Johannesburg - Phillip Cronjé was about to pull the plug. Two days in, and the baby chimp had yet to take his first drink of milk, and the sanctuary manager was anxious.
Pulling the plug meant going into the quarantined enclosure, taking the baby and handing him to a team of humans who would look after him.
Cronjé had just watched Nina the chimp drop her son and begin covering the baby in straw bedding. He was about to go in and get the baby. But he changed his mind; he would wait.
For hours, Cronjé and the other caregivers at the Jane Goodall Institute (JGI) South Africa Chimpanzee Eden sanctuary, near Mbombela in Mpumalanga, had been canvassing primate experts and vets from around the world.
“The vets told us to take the baby and start feeding him, while the primatologists said give her time,” says Cronjé, “but everyone ended off by saying it is your decision.”
They gave Nina a deadline – start feeding your baby by lunchtime on the second day or they would take it away.
Nina gave birth at 7.28am on January 23 as the world watched. This was history, the first live broadcast of a chimp giving birth.
By the time the birth took place, over 600 000 people had logged on. But behind the cameras there was worry.
Nina was a bush orphan, rescued from Sudan in 2007. She had never witnessed babies being born and would not have the support of other mothers in the troop. There was a chance she might abandon her baby.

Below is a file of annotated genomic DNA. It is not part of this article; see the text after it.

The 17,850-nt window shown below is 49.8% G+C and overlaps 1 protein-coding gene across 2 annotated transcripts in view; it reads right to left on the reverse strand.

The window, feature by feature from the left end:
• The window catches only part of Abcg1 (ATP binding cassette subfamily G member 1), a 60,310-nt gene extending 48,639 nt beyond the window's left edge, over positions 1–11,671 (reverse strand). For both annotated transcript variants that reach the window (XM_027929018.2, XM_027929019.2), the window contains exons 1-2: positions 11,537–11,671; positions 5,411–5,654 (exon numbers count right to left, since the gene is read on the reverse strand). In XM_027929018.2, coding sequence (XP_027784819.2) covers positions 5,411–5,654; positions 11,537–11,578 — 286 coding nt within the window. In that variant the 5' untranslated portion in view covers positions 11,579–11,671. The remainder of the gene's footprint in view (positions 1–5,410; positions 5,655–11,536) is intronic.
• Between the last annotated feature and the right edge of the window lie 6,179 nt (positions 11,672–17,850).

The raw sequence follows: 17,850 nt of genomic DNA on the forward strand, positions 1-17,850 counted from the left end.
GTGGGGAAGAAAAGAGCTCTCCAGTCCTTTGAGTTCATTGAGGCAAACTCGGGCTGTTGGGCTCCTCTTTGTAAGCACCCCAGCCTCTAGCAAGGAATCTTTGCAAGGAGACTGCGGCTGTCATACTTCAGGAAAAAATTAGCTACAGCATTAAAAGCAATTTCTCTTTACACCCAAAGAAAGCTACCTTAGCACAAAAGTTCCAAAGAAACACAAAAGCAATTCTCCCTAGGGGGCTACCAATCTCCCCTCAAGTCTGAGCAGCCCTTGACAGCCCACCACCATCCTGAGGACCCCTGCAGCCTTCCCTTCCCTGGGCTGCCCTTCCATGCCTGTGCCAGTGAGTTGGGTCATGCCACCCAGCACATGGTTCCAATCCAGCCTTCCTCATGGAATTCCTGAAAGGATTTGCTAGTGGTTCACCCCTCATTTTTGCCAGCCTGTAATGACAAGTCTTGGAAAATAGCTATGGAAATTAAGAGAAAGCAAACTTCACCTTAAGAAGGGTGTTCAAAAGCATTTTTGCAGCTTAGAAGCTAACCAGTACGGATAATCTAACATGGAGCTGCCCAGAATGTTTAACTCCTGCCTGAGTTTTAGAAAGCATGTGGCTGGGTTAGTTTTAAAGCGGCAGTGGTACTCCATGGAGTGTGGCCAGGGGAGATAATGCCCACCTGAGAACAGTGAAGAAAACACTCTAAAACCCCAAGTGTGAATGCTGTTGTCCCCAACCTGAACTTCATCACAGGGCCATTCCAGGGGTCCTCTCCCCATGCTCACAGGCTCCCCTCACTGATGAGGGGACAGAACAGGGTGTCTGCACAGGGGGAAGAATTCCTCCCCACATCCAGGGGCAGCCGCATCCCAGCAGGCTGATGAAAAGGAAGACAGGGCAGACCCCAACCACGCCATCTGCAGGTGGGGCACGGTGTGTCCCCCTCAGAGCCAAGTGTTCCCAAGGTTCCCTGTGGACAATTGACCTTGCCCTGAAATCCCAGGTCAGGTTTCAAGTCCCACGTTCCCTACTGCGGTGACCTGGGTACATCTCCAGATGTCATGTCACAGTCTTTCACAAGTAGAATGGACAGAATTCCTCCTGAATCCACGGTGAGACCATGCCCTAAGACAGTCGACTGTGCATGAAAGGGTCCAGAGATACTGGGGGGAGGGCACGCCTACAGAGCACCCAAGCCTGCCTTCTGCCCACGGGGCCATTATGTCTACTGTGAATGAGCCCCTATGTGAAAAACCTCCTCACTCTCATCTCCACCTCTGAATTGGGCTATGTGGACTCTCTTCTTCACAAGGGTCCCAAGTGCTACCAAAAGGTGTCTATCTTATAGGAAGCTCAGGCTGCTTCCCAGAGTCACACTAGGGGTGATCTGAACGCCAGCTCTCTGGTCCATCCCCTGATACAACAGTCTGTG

The experts debated if Nina would be able to take to motherhood without knowledge being passed on from other female chimps. They hoped instinct would take over.
Moments after she gave birth, Nina sucked the amniotic fluid from her newborn’s mouth and nose, allowing him to take his first breath. She then ate the placenta.
Instinct had shown Nina the way.
“The world breathed a sigh of relief with us,” recalls David Oosthuizen, executive director of the institute.
The next concern was when mom and baby would latch to feed.
To give her an idea of what she was supposed to do, she was shown photographs of chimps breastfeeding. A teddy bear was even used as a prop.
Then someone suggested getting a breastfeeding woman to give Nina a lesson in child care. A few phone calls, and a mother and baby were found.
The mother fed her child in front of Nina, and perhaps that gave Nina the hint – the baby chimp latched, just before the deadline. Two weeks later, mother and child are doing well.
The bad news for Nina and baby fans is that in the next week, the camera in her enclosure will be shut down. “Nina needs to be moved out, and this will make it harder to film,” explained Oosthuizen.
However, there will be regular updates on the JGI SA chimpanzee sanctuary Facebook page.
Over the next few months, Nina will slowly be reintroduced to her family group. It’s a dangerous time, as there have been incidents where adult male chimps have killed babies.
Meanwhile, the baby will get a name. On February 23, members of the institute will post a number of names on Facebook, for which the public can vote. - The Star